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|Title:||Personalized medicine and stroke prevention: where are we?|
|Authors:||Kim, Joosup;Thrift, Amanda G;Nelson, Mark R;Bladin, Christopher F;Cadilhac, Dominique A|
|Affiliation:||Stroke and Ageing Research, Department of Medicine, School of Clinical Sciences at Monash Health, Monash University, Clayton, VIC, Australia|
Public Health, Stroke Division, The Florey Institute of Neuroscience and Mental Health, Heidelberg, Victoria, Australia
Discipline of General Practice, School of Medicine, Menzies Institute for Medical Research, University of Tasmania, Hobart, TAS, Australia
Eastern Health Clinical School, Monash University, Clayton, VIC, Australia
|Citation:||Vascular health and risk management 2015; 11: 601-611|
|Abstract:||There are many recommended pharmacological and non-pharmacological therapies for the prevention of stroke, and an ongoing challenge is to improve their uptake. Personalized medicine is seen as a possible solution to this challenge. Although the use of genetic information to guide health care could be considered as the apex of personalized medicine, genetics is not yet routinely used to guide prevention of stroke. Currently personalized aspects of prevention of stroke include tailoring interventions based on global risk, the utilization of individualized management plans within a model of organized care, and patient education. In this review we discuss the progress made in these aspects of prevention of stroke and present a case study to illustrate the issues faced by health care providers and patients with stroke that could be overcome with a personalized approach to the prevention of stroke.|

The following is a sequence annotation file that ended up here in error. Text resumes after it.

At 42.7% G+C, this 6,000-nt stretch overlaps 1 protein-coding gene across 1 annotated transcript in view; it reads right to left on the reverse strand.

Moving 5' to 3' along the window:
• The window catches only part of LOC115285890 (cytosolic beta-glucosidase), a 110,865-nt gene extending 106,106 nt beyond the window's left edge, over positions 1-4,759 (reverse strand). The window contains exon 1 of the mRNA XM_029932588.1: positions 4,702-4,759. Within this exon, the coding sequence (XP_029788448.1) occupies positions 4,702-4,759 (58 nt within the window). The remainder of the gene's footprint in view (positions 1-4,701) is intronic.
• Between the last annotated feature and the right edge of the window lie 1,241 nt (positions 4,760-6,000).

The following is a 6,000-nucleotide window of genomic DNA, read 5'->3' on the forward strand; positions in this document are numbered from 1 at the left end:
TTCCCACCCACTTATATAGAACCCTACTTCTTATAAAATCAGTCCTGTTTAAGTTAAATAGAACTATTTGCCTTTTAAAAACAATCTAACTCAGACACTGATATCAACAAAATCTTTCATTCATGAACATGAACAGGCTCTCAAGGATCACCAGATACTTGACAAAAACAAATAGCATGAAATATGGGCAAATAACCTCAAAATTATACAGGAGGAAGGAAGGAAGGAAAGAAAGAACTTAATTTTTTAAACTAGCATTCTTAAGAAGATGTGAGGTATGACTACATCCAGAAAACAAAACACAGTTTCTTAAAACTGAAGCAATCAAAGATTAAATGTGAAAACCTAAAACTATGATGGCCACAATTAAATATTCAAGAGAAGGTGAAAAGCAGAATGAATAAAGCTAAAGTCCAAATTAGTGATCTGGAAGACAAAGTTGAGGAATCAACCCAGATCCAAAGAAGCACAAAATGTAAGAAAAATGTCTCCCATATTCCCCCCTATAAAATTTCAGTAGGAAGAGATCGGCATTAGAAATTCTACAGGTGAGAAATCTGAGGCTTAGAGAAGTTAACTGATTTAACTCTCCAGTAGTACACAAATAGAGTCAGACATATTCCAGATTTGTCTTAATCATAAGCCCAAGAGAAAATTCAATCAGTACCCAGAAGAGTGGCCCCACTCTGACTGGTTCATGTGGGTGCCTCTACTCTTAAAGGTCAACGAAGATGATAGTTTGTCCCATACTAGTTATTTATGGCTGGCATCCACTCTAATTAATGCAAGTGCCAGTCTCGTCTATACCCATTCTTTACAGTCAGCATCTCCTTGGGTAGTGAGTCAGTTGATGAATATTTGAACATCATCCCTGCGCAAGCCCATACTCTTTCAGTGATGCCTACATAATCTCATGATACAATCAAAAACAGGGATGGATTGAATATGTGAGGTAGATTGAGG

Research Support, Non-U.S. Gov't
personalized health care
|Appears in Collections:||Journal articles|
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